Learning how to cross the road in Hanoi is truly terrifying. Stepping out of the Friends Inn Hostel in Hanoi, Vietnam located in the Old Quarter for the first time was an experience like no other. The minimal footpath was covered in motorbikes and Vietnamese people squatting on tiny chairs eating their pho, noodle soup, dinner.

Taking a few steps forward towards the road, hundreds of motorbikes sped past us, weaving in and out of the cars, with little adherence to the right side of the road they were supposed to be driving on. We looked confused. There were no pedestrian crossings or traffic lights in sight. Unable and unwilling to walk into the traffic, we walked around the block the hostel was located on. It was hectic around the streets and we often had to walk onto the road, as the footpaths were fully blocked. We used the ATM to withdraw 5,000,000 Vietnamese Dong (about $300NZD) and walked into a small restaurant for dinner. The woman come rushing over and asked, “noodle soup?” Assuming it was the only item on the menu, we nodded in acceptance. As the only patrons of the restaurant, the soup was quickly bought over. It had long white noodles, a light chilli broth and brown slithers of mystery meat on top. The noodles were delicious, but I opted to leave the mystery meat behind.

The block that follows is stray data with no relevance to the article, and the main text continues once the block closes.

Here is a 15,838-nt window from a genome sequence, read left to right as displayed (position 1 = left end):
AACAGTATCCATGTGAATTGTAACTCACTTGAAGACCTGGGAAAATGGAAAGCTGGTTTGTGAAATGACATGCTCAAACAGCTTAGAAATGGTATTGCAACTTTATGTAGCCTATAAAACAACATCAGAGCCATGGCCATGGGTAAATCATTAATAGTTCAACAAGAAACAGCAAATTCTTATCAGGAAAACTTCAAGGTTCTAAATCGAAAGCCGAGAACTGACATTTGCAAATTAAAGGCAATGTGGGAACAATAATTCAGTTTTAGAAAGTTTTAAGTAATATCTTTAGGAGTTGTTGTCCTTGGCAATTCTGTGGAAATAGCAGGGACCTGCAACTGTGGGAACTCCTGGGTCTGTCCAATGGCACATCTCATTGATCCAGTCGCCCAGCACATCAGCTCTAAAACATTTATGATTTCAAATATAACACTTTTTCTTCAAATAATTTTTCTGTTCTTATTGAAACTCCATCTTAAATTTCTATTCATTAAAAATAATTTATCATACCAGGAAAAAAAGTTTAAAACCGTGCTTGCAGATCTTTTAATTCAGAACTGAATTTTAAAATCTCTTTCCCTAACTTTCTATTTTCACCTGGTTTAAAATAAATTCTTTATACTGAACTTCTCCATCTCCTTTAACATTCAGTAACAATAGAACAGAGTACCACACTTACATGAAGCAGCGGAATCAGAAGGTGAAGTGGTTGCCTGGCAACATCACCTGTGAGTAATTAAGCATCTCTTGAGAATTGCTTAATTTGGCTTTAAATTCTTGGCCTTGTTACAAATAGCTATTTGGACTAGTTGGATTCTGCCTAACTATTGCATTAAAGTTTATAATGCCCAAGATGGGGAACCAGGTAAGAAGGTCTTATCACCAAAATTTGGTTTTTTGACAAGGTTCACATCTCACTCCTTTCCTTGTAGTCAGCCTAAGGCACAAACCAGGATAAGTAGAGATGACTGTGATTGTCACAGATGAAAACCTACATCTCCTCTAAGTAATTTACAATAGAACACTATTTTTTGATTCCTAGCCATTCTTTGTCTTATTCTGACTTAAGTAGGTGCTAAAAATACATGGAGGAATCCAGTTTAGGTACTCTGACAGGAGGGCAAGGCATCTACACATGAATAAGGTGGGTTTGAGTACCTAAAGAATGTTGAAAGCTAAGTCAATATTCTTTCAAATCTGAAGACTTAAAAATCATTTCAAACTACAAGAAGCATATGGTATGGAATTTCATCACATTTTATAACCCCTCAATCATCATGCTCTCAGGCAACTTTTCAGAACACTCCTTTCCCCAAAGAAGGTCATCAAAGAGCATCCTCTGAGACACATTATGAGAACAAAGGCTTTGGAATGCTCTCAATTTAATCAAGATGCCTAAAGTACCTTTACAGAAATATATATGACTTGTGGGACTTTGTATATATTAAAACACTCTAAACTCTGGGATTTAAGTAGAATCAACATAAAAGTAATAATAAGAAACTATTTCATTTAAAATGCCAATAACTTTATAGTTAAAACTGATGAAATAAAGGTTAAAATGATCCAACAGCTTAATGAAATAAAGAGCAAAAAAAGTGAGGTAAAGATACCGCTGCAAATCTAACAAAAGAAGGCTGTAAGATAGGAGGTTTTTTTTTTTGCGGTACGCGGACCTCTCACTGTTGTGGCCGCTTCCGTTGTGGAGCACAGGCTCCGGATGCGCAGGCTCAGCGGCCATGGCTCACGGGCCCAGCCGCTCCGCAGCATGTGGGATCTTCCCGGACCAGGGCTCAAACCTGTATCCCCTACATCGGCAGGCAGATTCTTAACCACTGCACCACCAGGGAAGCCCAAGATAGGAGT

Hanoi

Having achieved our goals for the evening, we were keen to set back to the hotel, never having to cross a road. I suspected we were going to get to know our block very well, with four days to go and an unlikely chance we were going to be able to brave the traffic. However, with a fresh determination we decided before night fall we had to make it across the road or we might never do it. Having been recommended, by our hostel, a small street with cheap beer only a few blocks over we took a deep breath and prepared for our first crossing. We stood at the road side for a full ten minutes, unable to move. Then a little old Vietnamese woman came up beside us and without stopping walked out into the road shuffling along only a few centimeters at a time. Taking this as our chance to get across the road, we walked along in line with her. She didn’t once look up at the traffic that was heading straight for her. Miraculously, the motorbikes and cars weaved around us, a seamless transition to absorb us into the throng. With the woman’s slow walk, we eventually made it to the other side. Only in Vietnam do the little old ladies help you cross the road.